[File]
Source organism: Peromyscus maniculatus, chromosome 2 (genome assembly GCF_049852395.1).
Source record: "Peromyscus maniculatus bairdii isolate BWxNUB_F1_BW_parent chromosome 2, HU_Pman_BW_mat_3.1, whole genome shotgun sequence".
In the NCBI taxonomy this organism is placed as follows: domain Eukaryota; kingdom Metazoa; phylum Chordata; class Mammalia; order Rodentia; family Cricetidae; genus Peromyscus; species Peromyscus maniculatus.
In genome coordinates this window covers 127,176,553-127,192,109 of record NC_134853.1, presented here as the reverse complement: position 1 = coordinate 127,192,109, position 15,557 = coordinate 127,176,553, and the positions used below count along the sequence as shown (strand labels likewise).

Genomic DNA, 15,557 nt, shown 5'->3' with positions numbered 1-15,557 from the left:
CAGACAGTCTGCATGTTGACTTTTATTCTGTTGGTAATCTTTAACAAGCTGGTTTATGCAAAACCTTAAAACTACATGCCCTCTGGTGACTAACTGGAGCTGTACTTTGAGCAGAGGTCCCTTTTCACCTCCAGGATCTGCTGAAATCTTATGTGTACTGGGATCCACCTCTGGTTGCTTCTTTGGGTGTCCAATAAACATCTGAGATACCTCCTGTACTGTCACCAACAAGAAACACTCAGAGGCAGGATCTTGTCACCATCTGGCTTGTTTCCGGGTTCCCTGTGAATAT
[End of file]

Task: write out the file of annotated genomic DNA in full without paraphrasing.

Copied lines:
Source organism: Peromyscus maniculatus, chromosome 2 (genome assembly GCF_049852395.1).
Source record: "Peromyscus maniculatus bairdii isolate BWxNUB_F1_BW_parent chromosome 2, HU_Pman_BW_mat_3.1, whole genome shotgun sequence".
In the NCBI taxonomy this organism is placed as follows: domain Eukaryota; kingdom Metazoa; phylum Chordata; class Mammalia; order Rodentia; family Cricetidae; genus Peromyscus; species Peromyscus maniculatus.
In genome coordinates this window covers 127,176,553-127,192,109 of record NC_134853.1, presented here as the reverse complement: position 1 = coordinate 127,192,109, position 15,557 = coordinate 127,176,553, and the positions used below count along the sequence as shown (strand labels likewise).

Genomic DNA, 15,557 nt, shown 5'->3' with positions numbered 1-15,557 from the left:
CAGACAGTCTGCATGTTGACTTTTATTCTGTTGGTAATCTTTAACAAGCTGGTTTATGCAAAACCTTAAAACTACATGCCCTCTGGTGACTAACTGGAGCTGTACTTTGAGCAGAGGTCCCTTTTCACCTCCAGGATCTGCTGAAATCTTATGTGTACTGGGATCCACCTCTGGTTGCTTCTTTGGGTGTCCAATAAACATCTGAGATACCTCCTGTACTGTCACCAACAAGAAACACTCAGAGGCAGGATCTTGTCACCATCTGGCTTGTTTCCGGGTTCCCTGTGAATAT